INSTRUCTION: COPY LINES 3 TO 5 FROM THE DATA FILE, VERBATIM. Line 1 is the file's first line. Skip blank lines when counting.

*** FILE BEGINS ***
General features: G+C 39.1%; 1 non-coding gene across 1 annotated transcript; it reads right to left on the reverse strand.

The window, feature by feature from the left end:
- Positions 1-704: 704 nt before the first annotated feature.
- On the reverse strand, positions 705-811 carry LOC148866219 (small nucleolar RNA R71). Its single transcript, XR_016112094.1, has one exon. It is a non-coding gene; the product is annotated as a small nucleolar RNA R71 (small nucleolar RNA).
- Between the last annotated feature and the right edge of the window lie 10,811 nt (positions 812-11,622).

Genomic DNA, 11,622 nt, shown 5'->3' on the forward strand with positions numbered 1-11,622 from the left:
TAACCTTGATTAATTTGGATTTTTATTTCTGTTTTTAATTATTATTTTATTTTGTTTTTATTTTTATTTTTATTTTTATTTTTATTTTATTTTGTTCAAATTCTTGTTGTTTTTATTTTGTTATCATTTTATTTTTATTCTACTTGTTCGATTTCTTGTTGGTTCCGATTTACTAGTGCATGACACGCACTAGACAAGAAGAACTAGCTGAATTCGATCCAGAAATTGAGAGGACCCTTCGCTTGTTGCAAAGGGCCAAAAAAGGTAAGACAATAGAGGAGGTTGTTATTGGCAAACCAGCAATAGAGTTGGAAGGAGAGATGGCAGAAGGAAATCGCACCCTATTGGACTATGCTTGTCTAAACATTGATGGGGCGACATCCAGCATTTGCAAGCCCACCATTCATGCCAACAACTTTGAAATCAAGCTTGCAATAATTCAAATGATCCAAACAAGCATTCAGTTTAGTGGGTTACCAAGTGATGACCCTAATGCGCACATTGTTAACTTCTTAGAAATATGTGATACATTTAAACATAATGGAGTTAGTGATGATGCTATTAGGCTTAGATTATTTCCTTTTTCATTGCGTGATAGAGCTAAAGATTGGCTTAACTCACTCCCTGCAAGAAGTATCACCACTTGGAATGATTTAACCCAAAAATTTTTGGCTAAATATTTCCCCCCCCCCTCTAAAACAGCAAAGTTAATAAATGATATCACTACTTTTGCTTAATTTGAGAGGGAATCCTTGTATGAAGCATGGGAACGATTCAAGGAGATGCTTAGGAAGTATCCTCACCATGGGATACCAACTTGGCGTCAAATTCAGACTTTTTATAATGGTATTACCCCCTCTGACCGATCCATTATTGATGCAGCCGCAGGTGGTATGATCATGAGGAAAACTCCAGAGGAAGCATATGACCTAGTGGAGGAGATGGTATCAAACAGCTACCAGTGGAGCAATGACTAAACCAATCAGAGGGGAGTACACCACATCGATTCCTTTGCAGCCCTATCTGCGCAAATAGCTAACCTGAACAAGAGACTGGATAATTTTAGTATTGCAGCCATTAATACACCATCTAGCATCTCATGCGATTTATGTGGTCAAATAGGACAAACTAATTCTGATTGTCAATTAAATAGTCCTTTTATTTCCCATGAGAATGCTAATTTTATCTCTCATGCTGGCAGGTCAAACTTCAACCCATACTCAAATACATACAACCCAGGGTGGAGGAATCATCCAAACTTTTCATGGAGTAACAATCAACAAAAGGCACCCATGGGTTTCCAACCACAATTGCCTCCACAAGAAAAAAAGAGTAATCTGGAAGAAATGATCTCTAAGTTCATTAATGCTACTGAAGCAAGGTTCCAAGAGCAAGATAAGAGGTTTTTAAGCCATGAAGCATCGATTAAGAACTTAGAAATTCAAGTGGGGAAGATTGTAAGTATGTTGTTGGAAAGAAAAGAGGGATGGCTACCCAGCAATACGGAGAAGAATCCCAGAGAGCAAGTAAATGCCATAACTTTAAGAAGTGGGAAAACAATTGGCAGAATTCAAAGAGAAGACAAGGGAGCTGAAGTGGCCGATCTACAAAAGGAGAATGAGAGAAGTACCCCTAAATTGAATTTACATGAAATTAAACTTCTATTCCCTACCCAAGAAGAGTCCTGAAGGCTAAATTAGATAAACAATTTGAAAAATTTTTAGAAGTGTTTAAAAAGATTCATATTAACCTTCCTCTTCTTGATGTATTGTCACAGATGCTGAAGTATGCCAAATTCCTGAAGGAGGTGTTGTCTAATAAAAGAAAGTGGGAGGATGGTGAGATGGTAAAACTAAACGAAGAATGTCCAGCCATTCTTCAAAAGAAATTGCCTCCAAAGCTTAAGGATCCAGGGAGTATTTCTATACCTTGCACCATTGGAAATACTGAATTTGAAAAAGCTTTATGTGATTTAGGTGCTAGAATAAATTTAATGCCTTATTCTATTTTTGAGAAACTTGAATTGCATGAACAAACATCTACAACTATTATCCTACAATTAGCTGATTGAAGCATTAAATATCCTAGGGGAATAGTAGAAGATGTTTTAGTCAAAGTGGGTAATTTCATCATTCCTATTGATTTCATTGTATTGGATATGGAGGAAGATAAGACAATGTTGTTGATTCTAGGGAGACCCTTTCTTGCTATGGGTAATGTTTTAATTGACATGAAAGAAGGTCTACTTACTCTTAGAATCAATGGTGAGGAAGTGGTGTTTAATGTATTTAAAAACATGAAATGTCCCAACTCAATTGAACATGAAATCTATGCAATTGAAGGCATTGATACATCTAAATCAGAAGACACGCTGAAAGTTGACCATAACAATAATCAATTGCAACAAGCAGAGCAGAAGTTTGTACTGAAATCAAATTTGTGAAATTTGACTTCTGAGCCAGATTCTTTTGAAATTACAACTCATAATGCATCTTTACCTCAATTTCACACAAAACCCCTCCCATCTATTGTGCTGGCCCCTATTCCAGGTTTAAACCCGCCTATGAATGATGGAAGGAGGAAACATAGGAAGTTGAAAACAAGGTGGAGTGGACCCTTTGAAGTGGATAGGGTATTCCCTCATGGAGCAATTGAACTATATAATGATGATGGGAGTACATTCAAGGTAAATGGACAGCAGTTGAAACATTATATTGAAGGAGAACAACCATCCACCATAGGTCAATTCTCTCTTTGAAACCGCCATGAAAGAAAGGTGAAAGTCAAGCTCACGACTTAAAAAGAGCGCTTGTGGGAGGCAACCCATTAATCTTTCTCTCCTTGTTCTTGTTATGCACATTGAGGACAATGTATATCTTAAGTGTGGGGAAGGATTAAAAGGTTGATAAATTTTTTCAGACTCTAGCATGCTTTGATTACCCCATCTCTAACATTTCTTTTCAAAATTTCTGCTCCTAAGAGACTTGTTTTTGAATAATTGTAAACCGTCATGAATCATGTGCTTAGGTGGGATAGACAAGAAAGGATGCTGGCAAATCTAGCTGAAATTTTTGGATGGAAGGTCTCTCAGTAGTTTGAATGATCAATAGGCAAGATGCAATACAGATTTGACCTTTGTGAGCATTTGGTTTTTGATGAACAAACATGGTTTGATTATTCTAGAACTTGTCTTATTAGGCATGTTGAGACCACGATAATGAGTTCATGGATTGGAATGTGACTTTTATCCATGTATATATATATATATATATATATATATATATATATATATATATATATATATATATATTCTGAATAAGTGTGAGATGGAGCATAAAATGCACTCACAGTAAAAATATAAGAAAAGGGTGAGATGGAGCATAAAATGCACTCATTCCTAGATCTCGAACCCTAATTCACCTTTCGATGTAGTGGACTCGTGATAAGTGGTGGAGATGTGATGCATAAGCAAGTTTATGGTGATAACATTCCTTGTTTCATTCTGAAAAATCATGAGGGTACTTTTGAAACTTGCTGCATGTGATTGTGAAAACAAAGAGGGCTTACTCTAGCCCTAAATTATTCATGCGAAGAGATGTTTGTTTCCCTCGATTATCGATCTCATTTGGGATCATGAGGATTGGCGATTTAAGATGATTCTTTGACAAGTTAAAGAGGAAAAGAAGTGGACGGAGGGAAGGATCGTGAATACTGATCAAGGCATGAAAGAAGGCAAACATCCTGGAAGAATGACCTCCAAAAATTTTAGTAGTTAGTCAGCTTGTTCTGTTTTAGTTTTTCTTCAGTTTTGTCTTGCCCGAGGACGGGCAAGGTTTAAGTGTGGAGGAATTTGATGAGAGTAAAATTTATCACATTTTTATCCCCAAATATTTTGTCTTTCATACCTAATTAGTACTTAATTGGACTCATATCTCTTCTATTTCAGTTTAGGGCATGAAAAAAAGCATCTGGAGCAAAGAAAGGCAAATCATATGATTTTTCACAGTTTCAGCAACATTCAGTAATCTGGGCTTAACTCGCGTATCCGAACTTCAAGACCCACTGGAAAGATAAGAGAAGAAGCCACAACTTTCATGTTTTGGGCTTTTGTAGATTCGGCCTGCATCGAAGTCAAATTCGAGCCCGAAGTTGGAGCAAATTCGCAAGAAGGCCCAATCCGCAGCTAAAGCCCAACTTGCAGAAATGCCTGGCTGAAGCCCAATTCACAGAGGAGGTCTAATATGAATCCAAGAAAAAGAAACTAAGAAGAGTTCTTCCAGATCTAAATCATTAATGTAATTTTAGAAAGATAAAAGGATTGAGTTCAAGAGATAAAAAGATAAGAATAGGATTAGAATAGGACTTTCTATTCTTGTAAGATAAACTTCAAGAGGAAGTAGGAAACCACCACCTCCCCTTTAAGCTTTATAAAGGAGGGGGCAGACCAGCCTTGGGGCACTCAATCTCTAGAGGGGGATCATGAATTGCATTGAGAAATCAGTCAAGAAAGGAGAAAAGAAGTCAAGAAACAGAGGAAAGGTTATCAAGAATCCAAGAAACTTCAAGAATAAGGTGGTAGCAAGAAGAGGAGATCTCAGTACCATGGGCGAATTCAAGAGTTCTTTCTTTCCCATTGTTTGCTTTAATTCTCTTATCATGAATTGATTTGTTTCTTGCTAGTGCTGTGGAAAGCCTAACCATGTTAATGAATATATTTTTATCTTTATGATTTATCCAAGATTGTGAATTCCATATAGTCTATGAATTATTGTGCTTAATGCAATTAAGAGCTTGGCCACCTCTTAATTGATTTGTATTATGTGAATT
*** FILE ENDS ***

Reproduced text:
- Positions 1-704: 704 nt before the first annotated feature.
- On the reverse strand, positions 705-811 carry LOC148866219 (small nucleolar RNA R71). Its single transcript, XR_016112094.1, has one exon. It is a non-coding gene; the product is annotated as a small nucleolar RNA R71 (small nucleolar RNA).
- Between the last annotated feature and the right edge of the window lie 10,811 nt (positions 812-11,622).